DEFIANT Ministers have announced they will press ahead with raising pension contributions next year for teachers and civil servants despite no agreement with unions.
Up to two million public sector workers went on strike last month in protest at the controversial pension changes, and intensive talks have since been held to try to break the deadlocked row.
The Department for Education and the Cabinet Office yesterday confirmed changes from next year will go ahead, although further talks will be held about future arrangements.
Unions attacked the decision, saying increased contributions were being imposed without agreement.
Most teachers will contribute more under the changes which Ministers say are part of the Government’s long-term reforms to control the increased costs of people living longer and to “re-balance” the contributions paid by scheme members and taxpayers.
The changes, which will save £314 million from the teachers’ pension scheme next year, are part of the wider £2.8 billion savings from public sector pensions by 2014-15 which the Chancellor announced in last year’s Spending Review, which will see public sector workers pay an average contribution rise of 3.2 per cent.
The Public and Commercial Services (PCS) union said the increase was an “unfair and unnecessary tax” on public sector workers and it was committed to continuing to oppose the rise.
It claimed a civil servant on an average salary of £23,760 would lose almost £1,500 next year through the increase in contributions and the public sector pay freeze alone, a 6.2 per cent fall in their living standards.
The union said that the consultation was “deliberately narrow and restrictive”, being limited solely to how extra contributions would be applied.
“The Government has still failed to make a case for the need for any increases in contributions – or any of the other changes it is seeking to make – and it is uncontested that the current schemes will be both affordable and sustainable over the long term,” said a spokesman.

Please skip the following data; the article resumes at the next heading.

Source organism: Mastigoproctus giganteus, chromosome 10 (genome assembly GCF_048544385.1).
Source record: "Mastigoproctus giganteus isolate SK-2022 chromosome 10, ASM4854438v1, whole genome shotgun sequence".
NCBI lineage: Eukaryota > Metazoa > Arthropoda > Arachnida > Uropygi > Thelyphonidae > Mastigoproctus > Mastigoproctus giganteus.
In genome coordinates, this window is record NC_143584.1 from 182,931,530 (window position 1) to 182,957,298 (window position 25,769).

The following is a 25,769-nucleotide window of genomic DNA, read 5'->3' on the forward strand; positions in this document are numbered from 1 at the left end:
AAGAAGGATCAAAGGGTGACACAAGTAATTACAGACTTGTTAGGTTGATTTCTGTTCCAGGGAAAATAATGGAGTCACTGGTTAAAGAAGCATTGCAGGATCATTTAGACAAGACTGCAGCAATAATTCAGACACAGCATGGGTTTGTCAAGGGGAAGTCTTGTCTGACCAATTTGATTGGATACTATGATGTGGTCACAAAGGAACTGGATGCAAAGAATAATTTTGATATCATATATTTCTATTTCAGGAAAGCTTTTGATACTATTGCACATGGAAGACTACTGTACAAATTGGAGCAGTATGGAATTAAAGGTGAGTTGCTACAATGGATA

“Despite there being ongoing meetings with officials in the civil service, there have been no public sector-wide negotiations with ministers – which set the parameters for the scheme talks – since November 2.”
General secretary Mark Serwotka said: “We remain committed to the negotiations and will continue to attend all meetings, but Ministers only appear to be interested in imposing an unfair and entirely unnecessary tax on people working in the public sector.
“Every single penny raised from contributions would go to the Treasury to pay off the deficit. We remain fundamentally opposed to public servants being forced to pay more and work longer for less in retirement.”
However the Government said that the changes will protect low earners, with those earning less than £15,000 on a full-time equivalent basis per year seeing no increase, and those earning between £15,000 and £21,000 per year will see an increase of no more than 0.6 per cent in 2012-13, or 1.5 per cent by 2014-15.
Schools Minister Nick Gibb said: “Our changes for next year are about keeping pensions affordable for future generations of teachers – while protecting new and low income staff from the biggest contribution increases over the next few years.
“Looking at longer-term pension reforms, we’ve been clear that teachers will still have one of the very best pensions available.
“Reforms to public sector pensions are necessary.
“The overall cost of public sector pensions has risen by a third to £32bn in the last decade.”